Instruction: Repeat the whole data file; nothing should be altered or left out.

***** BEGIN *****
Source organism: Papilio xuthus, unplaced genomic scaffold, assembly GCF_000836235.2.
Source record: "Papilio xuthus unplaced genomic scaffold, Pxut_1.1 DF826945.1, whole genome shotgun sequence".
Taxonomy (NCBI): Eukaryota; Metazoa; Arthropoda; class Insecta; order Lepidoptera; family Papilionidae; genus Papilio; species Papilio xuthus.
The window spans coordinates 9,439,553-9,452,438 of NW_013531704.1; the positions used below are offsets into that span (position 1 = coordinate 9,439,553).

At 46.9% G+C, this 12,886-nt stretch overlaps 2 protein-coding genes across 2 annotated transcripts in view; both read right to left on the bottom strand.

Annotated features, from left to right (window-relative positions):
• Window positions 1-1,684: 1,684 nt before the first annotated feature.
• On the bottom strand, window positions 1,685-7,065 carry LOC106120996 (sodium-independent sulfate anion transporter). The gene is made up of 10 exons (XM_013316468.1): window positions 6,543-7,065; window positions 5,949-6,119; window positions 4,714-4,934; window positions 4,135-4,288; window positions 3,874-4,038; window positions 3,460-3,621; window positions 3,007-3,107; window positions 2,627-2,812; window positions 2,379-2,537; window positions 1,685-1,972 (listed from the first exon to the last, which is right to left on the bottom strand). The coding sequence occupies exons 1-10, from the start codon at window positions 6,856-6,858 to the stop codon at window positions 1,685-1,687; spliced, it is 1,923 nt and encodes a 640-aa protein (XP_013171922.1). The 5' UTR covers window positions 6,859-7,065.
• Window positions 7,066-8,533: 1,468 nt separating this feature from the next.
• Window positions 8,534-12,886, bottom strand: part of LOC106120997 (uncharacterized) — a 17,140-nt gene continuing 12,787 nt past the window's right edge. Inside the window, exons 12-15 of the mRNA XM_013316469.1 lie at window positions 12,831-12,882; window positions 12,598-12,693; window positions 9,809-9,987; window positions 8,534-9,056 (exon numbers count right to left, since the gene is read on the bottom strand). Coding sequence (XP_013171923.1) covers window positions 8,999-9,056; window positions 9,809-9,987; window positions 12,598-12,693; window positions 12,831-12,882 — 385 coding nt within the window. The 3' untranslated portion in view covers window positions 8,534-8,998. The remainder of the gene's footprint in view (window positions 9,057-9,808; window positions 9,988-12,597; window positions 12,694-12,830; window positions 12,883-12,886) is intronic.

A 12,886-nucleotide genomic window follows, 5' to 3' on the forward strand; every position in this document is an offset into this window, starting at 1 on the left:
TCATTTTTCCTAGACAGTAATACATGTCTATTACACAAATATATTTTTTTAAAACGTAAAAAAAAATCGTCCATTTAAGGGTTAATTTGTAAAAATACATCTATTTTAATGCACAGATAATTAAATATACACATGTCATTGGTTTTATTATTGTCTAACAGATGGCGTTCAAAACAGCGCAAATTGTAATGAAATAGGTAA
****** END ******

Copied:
Source organism: Papilio xuthus, unplaced genomic scaffold, assembly GCF_000836235.2.
Source record: "Papilio xuthus unplaced genomic scaffold, Pxut_1.1 DF826945.1, whole genome shotgun sequence".
Taxonomy (NCBI): Eukaryota; Metazoa; Arthropoda; class Insecta; order Lepidoptera; family Papilionidae; genus Papilio; species Papilio xuthus.
The window spans coordinates 9,439,553-9,452,438 of NW_013531704.1; the positions used below are offsets into that span (position 1 = coordinate 9,439,553).

At 46.9% G+C, this 12,886-nt stretch overlaps 2 protein-coding genes across 2 annotated transcripts in view; both read right to left on the bottom strand.

Annotated features, from left to right (window-relative positions):
• Window positions 1-1,684: 1,684 nt before the first annotated feature.
• On the bottom strand, window positions 1,685-7,065 carry LOC106120996 (sodium-independent sulfate anion transporter). The gene is made up of 10 exons (XM_013316468.1): window positions 6,543-7,065; window positions 5,949-6,119; window positions 4,714-4,934; window positions 4,135-4,288; window positions 3,874-4,038; window positions 3,460-3,621; window positions 3,007-3,107; window positions 2,627-2,812; window positions 2,379-2,537; window positions 1,685-1,972 (listed from the first exon to the last, which is right to left on the bottom strand). The coding sequence occupies exons 1-10, from the start codon at window positions 6,856-6,858 to the stop codon at window positions 1,685-1,687; spliced, it is 1,923 nt and encodes a 640-aa protein (XP_013171922.1). The 5' UTR covers window positions 6,859-7,065.
• Window positions 7,066-8,533: 1,468 nt separating this feature from the next.
• Window positions 8,534-12,886, bottom strand: part of LOC106120997 (uncharacterized) — a 17,140-nt gene continuing 12,787 nt past the window's right edge. Inside the window, exons 12-15 of the mRNA XM_013316469.1 lie at window positions 12,831-12,882; window positions 12,598-12,693; window positions 9,809-9,987; window positions 8,534-9,056 (exon numbers count right to left, since the gene is read on the bottom strand). Coding sequence (XP_013171923.1) covers window positions 8,999-9,056; window positions 9,809-9,987; window positions 12,598-12,693; window positions 12,831-12,882 — 385 coding nt within the window. The 3' untranslated portion in view covers window positions 8,534-8,998. The remainder of the gene's footprint in view (window positions 9,057-9,808; window positions 9,988-12,597; window positions 12,694-12,830; window positions 12,883-12,886) is intronic.

A 12,886-nucleotide genomic window follows, 5' to 3' on the forward strand; every position in this document is an offset into this window, starting at 1 on the left:
TCATTTTTCCTAGACAGTAATACATGTCTATTACACAAATATATTTTTTTAAAACGTAAAAAAAAATCGTCCATTTAAGGGTTAATTTGTAAAAATACATCTATTTTAATGCACAGATAATTAAATATACACATGTCATTGGTTTTATTATTGTCTAACAGATGGCGTTCAAAACAGCGCAAATTGTAATGAAATAGGTAA